This means, Christian, that we all have a calling and we live out and fulfill that calling in light of God’s goodness, his Fatherly care for all creatures, and in light of Christ’s coming and the fiery judgement associated with it. We need not “take back” America or anything else to fulfill our vocation in this world. Being a cop is a good and honorable vocation. Being a teacher is a good and honorable vocation. We love our neighbors by doing our jobs well because God loved us in Christ. We have no other “angle.” We are not merely biding our time until the culture collapses and the Christians are again in charge of politics and the culture (Christendom). The New Testament Christians and the early post-apostolic Christians were not merely biding their time until the gained power. They were fulfilling their vocations, loving their neighbors, worshiping the risen Christ, and, when called upon, testifying his law and his gospel to the secular powers of this age. That is why we call them “martyrs,” because it is the word for witness. Witnessing with one’s mouth and even one’s death, if it comes that it, is not a defeat. It is a victory. It is Christ’s way.
And I, when I am lifted up from the earth, will draw all people to myself. (John 12:32; ESV)
Was Stephen’s martyrdom a failure? Was he weak? Not according to God’s holy Word:
Now when they heard this, they were cut to the quick, and they began gnashing their teeth at him. But being full of the Holy Spirit, he gazed intently into heaven and saw the glory of God, and Jesus standing at the right hand of God; and he said, “Behold, I see the heavens opened up and the Son of Man standing at the right hand of God.” But they cried out with a loud voice, and covered their ears and rushed at him with one impulse. When they had driven him out of the city, they began stoning him; and the witnesses laid aside their robes at the feet of a young man named Saul. They went on stoning Stephen as he called on the Lord and said, “Lord Jesus, receive my spirit!” Then falling on his knees, he cried out with a loud voice, “Lord, do not hold this sin against them!” Having said this, he fell asleep (Acts 7:54–60; ESV).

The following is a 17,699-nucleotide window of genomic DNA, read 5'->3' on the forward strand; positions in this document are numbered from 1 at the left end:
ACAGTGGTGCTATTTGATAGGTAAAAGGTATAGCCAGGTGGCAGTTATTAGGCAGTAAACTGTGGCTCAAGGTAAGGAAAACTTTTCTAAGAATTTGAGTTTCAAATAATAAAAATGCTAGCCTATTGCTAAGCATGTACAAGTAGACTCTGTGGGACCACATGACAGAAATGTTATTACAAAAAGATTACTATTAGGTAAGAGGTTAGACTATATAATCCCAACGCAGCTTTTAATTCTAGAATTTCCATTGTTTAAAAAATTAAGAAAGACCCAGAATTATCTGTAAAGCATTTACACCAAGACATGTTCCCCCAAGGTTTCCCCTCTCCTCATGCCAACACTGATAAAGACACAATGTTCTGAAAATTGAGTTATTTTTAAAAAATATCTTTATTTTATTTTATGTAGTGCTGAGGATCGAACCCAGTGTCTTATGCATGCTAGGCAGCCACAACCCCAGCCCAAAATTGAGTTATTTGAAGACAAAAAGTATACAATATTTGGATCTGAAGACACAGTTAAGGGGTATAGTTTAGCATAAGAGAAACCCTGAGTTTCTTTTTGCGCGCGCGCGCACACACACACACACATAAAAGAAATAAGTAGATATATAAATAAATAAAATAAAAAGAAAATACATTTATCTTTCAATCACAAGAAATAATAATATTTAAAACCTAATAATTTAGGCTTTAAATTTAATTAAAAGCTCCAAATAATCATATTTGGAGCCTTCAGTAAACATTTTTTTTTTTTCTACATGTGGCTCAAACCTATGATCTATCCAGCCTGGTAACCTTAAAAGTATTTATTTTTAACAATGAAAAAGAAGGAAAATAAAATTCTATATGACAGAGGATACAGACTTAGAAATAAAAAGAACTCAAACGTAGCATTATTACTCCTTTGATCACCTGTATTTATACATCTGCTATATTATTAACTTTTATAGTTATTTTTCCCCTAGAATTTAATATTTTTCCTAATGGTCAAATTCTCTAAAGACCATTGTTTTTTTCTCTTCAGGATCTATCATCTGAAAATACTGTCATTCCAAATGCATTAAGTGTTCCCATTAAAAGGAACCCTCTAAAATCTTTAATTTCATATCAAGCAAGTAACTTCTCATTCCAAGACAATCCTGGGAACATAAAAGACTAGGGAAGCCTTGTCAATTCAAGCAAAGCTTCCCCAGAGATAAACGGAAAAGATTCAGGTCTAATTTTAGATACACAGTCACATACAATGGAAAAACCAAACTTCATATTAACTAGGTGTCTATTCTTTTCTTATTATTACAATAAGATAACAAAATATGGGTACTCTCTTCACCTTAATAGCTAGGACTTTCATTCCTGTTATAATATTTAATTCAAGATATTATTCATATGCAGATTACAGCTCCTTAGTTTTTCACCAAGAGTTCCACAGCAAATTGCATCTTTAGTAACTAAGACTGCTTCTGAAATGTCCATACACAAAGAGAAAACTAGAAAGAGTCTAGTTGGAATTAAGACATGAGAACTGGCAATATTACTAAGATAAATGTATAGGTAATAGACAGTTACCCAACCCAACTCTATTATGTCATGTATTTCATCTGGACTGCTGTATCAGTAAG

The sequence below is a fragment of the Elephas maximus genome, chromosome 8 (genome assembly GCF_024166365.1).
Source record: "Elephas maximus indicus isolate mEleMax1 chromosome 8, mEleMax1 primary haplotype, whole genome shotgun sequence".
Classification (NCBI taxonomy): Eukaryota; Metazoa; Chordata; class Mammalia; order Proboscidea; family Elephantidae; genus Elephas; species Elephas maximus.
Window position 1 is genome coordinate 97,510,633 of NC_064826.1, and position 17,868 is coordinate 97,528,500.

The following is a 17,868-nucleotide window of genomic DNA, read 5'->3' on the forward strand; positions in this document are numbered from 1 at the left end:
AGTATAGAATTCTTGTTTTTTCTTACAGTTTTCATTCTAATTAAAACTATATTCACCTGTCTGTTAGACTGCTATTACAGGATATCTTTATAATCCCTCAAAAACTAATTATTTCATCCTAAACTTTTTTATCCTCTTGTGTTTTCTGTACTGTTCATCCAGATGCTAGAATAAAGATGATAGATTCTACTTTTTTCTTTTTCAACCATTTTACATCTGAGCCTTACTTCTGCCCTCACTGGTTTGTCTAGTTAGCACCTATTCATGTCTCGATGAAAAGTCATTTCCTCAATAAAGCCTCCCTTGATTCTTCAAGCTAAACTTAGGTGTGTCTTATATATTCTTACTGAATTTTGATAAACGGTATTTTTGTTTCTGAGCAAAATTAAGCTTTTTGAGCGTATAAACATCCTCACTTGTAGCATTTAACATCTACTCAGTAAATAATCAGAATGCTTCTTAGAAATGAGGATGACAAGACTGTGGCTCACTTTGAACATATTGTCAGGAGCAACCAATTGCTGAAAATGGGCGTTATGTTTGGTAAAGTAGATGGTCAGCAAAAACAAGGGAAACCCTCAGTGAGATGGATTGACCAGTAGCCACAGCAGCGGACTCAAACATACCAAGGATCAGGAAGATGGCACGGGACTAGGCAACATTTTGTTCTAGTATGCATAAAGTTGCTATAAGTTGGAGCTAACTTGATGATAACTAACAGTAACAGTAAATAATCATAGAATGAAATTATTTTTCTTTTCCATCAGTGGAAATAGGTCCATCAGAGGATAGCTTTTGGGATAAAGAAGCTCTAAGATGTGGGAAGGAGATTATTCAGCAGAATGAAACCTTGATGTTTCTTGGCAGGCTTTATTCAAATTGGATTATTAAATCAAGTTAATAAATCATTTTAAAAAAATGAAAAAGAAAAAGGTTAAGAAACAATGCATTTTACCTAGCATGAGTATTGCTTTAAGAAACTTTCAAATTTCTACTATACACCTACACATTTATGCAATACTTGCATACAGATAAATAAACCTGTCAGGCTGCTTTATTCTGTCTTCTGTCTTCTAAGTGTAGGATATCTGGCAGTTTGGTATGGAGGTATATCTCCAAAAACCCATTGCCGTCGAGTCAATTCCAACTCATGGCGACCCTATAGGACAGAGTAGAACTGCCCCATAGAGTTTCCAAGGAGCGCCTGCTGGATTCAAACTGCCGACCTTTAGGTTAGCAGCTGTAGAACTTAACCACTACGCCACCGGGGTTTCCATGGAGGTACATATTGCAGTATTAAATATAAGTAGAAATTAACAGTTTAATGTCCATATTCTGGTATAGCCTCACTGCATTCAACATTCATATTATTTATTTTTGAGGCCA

According to Luke, he was a hero. When the first rock was thrown he did not pick it up and chuck it back at his murders. He was “full of the Holy Spirit.” His attention was not on the rocks and the rock throwers. It was on the ascended, glorious Christ. He did not win by any earthly measure, but he conquered the angry mob and the Holy Spirit conquered Saul of Tarsus, who would look back at that moment (the laying of the robes at Saul’s feet signifies that he was directly responsible for Stephen’s murder) with deep regret.
We cannot know whether, upon Saul’s death, Saul and Stephen met in heaven, but if they did, they did so as fellow witnesses for Christ, who did little to change the Greco-Roman or Jewish cultures of the day, but whose lives and deaths continue to reverberate and give glory to the Jesus who laid down his life for helpless sinners such as they were and we are.
The Scriptural testimony is clear: Christians are strangers and aliens to this age, to the world, and shall be until Christ returns. We are no longer, however, strangers and aliens to Christ and to his covenant of grace, and that is the best news ever. These twin truths should shape our sense of vocation in this world and our expectations for it.